Book: Deerskin by Robin McKinley

Title: Deerskin
Author: Robin McKinley
Genre: Adult Fantasy
Length: 309 pgs

Summary: Deerskin by Robin McKinley is fantasy only in its setting: a generic kingdom with a handsome king and a queen more beautiful than any before, and more beautiful than any queen to come. This is the story of their daughter, Lissa Lissar, largely ignored, and therefore unused to people. It is with the death of her mother that her father finally notices her, and with that notice comes a danger that I, for one, was not expecting.

Why should you read this book?
This was, I believe, McKinley’s first major foray into adult fantasy. And while Lissa’s character is very well developed (this is an extremely introspective book with little dialogue), I wouldn’t suggest this as your first McKinley reading. If you are working on character development, and the treatment of delicate, controversial subjects, and the emotional/mental/physical repercussions of said subjects, this is an excellent book to read.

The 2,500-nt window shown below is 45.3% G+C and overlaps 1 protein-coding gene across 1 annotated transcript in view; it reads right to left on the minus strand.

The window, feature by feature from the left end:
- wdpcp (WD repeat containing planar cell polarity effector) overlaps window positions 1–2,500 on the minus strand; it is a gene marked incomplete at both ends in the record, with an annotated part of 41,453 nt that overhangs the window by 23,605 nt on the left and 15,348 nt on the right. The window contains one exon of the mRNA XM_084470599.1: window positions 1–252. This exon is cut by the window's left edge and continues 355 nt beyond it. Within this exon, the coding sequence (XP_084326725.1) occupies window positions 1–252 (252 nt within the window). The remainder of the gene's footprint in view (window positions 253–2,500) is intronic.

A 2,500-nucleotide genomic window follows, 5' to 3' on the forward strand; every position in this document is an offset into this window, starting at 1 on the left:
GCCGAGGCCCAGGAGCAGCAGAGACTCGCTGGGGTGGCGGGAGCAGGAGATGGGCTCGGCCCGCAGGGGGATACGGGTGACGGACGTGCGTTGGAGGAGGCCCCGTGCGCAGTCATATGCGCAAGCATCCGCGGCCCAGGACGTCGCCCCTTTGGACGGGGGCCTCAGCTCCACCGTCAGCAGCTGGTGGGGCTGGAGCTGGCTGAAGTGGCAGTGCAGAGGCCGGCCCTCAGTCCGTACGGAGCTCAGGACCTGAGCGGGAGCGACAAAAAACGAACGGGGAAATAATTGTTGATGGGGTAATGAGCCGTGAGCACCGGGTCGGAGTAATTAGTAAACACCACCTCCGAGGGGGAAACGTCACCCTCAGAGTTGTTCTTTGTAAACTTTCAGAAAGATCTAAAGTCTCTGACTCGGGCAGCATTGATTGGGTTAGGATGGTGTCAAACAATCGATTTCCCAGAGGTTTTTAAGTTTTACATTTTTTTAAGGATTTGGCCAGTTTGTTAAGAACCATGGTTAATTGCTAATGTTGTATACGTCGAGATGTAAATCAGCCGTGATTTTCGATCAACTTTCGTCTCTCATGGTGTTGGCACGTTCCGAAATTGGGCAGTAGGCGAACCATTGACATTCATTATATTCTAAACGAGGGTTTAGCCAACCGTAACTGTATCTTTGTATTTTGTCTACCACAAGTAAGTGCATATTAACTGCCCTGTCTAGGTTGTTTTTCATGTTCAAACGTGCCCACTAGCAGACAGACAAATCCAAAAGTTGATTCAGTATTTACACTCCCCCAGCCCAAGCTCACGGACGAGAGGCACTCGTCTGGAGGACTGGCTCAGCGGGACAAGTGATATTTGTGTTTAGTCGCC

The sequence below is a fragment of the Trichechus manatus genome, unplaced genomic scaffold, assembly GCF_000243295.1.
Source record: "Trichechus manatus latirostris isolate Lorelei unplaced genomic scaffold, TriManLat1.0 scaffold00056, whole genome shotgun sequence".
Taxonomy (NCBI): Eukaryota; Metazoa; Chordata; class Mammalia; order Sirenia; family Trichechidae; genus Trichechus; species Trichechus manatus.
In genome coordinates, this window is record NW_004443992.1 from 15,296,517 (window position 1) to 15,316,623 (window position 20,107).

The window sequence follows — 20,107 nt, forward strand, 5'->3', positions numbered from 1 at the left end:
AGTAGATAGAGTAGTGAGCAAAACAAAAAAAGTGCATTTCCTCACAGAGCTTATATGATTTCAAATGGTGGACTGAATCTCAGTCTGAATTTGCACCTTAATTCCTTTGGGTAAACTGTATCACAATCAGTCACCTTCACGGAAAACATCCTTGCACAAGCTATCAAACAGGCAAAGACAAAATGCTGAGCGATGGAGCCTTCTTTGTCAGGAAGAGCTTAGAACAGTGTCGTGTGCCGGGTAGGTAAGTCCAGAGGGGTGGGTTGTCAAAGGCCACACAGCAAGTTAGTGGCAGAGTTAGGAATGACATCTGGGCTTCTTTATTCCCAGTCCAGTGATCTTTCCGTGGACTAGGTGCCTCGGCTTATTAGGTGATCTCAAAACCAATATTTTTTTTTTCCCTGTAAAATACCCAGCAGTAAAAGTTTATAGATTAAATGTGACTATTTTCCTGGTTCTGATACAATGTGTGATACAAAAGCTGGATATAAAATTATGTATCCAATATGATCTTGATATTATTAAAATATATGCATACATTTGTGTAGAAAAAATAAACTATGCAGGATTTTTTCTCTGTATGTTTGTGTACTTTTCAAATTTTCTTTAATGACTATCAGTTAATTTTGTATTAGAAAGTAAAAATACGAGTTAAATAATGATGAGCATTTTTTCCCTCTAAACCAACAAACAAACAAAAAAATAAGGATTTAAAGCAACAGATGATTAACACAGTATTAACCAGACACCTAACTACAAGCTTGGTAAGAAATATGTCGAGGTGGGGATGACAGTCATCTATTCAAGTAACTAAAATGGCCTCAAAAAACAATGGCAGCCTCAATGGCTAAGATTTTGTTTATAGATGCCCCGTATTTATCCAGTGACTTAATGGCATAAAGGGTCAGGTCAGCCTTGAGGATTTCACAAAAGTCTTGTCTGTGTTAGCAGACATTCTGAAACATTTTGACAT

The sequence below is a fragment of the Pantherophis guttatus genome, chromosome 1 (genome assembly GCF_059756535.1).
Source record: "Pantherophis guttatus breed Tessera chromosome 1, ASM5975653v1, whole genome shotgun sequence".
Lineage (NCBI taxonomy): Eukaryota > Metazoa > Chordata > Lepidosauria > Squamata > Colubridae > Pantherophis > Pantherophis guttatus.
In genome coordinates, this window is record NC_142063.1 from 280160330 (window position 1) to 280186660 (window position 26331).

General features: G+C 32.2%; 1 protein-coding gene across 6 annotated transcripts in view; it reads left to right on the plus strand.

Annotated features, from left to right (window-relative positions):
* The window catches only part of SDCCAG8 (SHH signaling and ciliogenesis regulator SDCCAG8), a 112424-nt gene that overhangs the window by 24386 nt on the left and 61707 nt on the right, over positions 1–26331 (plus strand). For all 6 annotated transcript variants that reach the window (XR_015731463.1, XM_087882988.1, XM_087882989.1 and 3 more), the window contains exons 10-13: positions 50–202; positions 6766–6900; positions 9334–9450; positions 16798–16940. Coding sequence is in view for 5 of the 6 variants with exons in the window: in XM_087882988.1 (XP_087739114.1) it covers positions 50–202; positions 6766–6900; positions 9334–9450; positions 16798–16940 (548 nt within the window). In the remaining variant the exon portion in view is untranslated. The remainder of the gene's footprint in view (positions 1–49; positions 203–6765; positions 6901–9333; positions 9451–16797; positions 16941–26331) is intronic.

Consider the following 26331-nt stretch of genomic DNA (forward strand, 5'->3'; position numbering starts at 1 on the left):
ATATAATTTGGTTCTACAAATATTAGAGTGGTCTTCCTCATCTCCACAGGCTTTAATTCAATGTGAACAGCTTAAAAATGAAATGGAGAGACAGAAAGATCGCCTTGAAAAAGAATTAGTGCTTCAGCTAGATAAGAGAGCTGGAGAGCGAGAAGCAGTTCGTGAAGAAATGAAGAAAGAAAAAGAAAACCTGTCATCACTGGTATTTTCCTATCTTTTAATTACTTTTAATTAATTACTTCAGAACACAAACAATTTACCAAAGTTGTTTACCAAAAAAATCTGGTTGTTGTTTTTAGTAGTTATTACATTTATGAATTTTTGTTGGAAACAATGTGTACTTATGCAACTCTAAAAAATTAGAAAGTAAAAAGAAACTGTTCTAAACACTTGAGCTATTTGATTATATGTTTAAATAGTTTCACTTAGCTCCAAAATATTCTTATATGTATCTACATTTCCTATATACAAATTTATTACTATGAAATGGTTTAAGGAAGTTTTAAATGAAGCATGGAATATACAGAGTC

That said, Deerskin is not light reading. I will admit to taking a break from it, because I was slightly bothered by some of the imagery, though the imagery is highly symbolic. I would say, only because this is a fantasy, and there are elements of magic and mystery, that McKinley successfully works with adult subjects.

Once again, if this is your first McKinley reading, wait a while. Try Beauty, a retelling of Beauty and the Beast. Or, better yet, my favorite McKinley prose: Spindle’s End, an earthy, organic and unique retelling of Sleeping Beauty.

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